Major Works: Songs of Innocence (1789), "The Book of Thel" (1789), "The Marriage of Heaven and Hell" (1790-93), The French Revolution (1791), America: A Prophecy (1793), Visions of the Daughters of Albion (1793), Songs of Innocence and Experience (1794), The Book of Urizen (1794), The Song of Los (1795), The Book of Los (1795), The Four Zoas (1797-1804), Milton (1804-8), Jerusalem (1804-20).
Biographical Notes: Second son of a well-to-do hosier, Blake exhibited artistic talent early and was apprenticed as an engraver, a career he followed all his life. From early childhood, Blake experienced mystical visions: at age 4, God looking through a window at him; at 8 or 10, a tree filled with angels on every branch; and later, "daily and hourly " conversations with his dead brother, for example. In his last years Blake sketched historical figures such as William Wallace and Edward III whose apparitions "sat" for him to do their portraits. Blake did publish some poetry, but his work was almost unknown in his lifetime. Most who knew him thought him pleasant and amiable, but mad as a hatter. Although a group of young painters became his disciples in his later years, he died in relative obscurity. More recently he has been admired for his visionary resistance to orthodoxy and materialism, and for his "modern" reliance on poetic imagination as the arbiter of truth and reality.
Blake the radical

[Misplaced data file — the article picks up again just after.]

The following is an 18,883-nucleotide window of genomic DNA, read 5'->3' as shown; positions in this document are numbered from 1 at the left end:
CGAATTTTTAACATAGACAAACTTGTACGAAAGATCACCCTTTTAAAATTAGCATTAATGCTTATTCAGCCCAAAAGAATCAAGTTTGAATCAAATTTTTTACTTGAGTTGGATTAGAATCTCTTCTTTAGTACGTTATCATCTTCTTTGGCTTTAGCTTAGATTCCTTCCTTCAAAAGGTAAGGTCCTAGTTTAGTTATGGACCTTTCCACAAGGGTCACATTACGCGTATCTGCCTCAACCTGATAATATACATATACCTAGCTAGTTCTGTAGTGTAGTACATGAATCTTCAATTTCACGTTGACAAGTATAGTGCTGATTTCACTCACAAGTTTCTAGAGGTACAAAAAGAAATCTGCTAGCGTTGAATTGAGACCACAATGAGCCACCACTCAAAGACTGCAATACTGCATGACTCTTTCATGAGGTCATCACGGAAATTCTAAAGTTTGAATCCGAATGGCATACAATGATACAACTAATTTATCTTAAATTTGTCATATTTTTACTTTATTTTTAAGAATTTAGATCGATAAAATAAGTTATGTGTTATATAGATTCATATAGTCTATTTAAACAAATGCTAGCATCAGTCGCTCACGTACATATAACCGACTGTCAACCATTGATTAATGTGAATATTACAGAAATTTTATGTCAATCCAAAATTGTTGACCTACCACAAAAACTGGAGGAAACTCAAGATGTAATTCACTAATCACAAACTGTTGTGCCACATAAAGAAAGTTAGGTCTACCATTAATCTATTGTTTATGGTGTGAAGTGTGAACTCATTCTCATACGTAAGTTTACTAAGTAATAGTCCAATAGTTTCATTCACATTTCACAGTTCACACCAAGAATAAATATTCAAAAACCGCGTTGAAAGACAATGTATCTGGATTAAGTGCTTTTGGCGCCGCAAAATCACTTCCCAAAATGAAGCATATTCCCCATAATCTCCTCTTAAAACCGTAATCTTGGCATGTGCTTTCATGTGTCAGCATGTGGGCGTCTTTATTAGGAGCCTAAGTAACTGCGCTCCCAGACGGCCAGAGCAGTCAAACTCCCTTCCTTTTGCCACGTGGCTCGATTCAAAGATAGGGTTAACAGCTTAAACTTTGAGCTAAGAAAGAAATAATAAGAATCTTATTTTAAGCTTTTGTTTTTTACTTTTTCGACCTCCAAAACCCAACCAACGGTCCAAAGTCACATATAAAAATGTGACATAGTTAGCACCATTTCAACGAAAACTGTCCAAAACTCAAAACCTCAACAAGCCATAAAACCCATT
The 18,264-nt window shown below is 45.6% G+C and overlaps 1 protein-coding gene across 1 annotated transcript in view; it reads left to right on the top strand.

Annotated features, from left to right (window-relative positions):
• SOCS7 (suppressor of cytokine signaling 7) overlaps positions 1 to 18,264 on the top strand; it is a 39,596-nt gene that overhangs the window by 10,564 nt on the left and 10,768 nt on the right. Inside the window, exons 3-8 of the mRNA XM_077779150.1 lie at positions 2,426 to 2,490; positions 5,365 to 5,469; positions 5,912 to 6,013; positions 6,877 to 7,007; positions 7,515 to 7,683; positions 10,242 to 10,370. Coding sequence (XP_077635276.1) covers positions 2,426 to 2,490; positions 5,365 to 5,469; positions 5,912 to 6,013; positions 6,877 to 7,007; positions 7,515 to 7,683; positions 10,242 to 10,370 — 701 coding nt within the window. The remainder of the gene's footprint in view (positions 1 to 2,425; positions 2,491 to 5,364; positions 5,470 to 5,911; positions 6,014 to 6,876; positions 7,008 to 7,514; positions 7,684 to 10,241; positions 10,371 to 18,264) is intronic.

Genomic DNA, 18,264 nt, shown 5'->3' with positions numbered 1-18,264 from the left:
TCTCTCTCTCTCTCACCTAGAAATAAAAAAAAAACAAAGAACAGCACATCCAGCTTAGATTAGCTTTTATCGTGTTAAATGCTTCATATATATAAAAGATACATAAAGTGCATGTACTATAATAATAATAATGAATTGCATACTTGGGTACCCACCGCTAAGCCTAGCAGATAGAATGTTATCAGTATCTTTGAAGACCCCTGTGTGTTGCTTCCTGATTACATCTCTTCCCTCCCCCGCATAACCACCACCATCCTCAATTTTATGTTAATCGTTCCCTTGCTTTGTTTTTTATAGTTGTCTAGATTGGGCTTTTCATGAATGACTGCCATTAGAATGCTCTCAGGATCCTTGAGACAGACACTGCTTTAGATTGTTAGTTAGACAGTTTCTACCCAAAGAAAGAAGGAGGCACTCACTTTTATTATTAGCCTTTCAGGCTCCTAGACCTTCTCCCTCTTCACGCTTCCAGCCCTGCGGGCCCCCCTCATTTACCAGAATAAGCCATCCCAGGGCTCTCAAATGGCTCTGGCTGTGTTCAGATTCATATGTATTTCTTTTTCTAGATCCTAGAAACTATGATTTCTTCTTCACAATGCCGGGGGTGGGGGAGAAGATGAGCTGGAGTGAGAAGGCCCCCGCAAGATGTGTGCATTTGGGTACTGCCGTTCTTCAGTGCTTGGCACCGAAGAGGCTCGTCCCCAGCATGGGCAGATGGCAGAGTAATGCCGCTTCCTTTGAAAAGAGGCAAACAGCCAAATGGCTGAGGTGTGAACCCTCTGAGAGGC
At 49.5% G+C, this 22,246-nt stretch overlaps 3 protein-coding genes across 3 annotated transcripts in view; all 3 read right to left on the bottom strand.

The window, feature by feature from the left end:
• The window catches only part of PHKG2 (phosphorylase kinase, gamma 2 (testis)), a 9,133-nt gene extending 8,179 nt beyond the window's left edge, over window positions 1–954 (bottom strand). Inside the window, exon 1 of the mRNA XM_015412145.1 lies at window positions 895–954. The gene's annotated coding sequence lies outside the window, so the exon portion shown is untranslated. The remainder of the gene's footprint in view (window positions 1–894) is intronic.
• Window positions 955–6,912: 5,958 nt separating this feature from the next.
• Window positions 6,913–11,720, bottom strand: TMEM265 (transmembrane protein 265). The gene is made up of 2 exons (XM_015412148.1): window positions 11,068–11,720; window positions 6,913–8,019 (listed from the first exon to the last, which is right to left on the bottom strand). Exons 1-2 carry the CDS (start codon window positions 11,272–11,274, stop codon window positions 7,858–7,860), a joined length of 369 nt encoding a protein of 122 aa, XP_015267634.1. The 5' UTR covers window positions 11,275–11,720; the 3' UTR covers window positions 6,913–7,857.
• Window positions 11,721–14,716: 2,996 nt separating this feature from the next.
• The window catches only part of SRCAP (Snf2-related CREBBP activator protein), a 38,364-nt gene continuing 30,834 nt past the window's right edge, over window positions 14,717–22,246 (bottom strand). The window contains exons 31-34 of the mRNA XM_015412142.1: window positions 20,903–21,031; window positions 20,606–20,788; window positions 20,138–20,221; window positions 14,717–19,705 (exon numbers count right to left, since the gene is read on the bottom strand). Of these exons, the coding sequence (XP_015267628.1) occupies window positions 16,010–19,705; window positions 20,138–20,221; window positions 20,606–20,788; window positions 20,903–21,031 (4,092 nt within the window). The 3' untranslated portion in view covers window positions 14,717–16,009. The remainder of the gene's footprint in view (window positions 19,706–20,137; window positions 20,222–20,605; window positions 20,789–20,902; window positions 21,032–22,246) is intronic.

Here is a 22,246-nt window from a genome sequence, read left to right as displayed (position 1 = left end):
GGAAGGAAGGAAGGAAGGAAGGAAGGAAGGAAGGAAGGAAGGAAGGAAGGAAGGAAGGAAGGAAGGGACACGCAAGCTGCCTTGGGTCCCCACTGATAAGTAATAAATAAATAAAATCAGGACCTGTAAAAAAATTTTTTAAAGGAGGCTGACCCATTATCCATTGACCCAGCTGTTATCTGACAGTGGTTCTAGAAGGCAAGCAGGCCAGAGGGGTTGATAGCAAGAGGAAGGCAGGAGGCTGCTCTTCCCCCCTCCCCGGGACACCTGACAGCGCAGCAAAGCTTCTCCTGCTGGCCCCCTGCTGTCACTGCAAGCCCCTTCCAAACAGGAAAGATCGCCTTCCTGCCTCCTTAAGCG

His early work shows Blake's joy in communion with the Heavenly world (Innocence), opened for him when he saw his dying brother's soul ascend from his deathbed, and his later disenchantment with rationalistic Lockean thinking and the spoiled promise of the French Revolution (Experience.) Songs of Experience is a protest against his contemporary society, and many of his other works from the 1790s present radical attacks on society and its traditional institutions (marriage, conventional religion, deism, certain branches of mysticism, etc.) Increasingly, Blake turned to his own complex spiritual mythology ("I must Create a System or be enslav'd by another Man's."). Blake's lifelong mysticism gave him faith in the power of salvation and truth through the human imagination; hence his own obscure, personal symbolism and mythology. His later "prophetic" works, roughly analogous to books in the Bible, are extremely difficult and obscure. Blake's first biographer, Alexander Gilchrist, said in 1863 he could only let his "eyes wander, hopeless and dispirited" over their pages.
In the mythological "System" elaborated in his later works (1795-1820), Blake sees the visionary Imagination in conflict with a constricting adherence to Reason and the senses (the scientific and philosophic tradition of John Locke). Often Blake turned traditional dichotomies on their heads—he depicts hell as positive and Heaven as negative, e.g. Blake rebelled against the prevailing beliefs that reality was reducible to material quantification. For Blake (and other Romantics), reality was not comprised of objects external to and independent of the mind: reality was a process of perception in which the imagination blends with the objects it perceives (i.e. subjective interaction between imagination and nature). Human understanding, according to Blake, is possible only through the imagination. The world of Reason and rationalism and empiricism (the view that experience, especially of the senses, is the only source of knowledge) was for Blake the fallen world of "Experience." The religious and moral thinking Blake attacks in "The Marriage of Heaven and Hell" is condemned because it restrains, confines, and limits the passions and the creative imagination.
For pictures, artwork, and more Blake info, check out the wonderful (and extensive) William Blake Archive at http://www.blakearchive.org.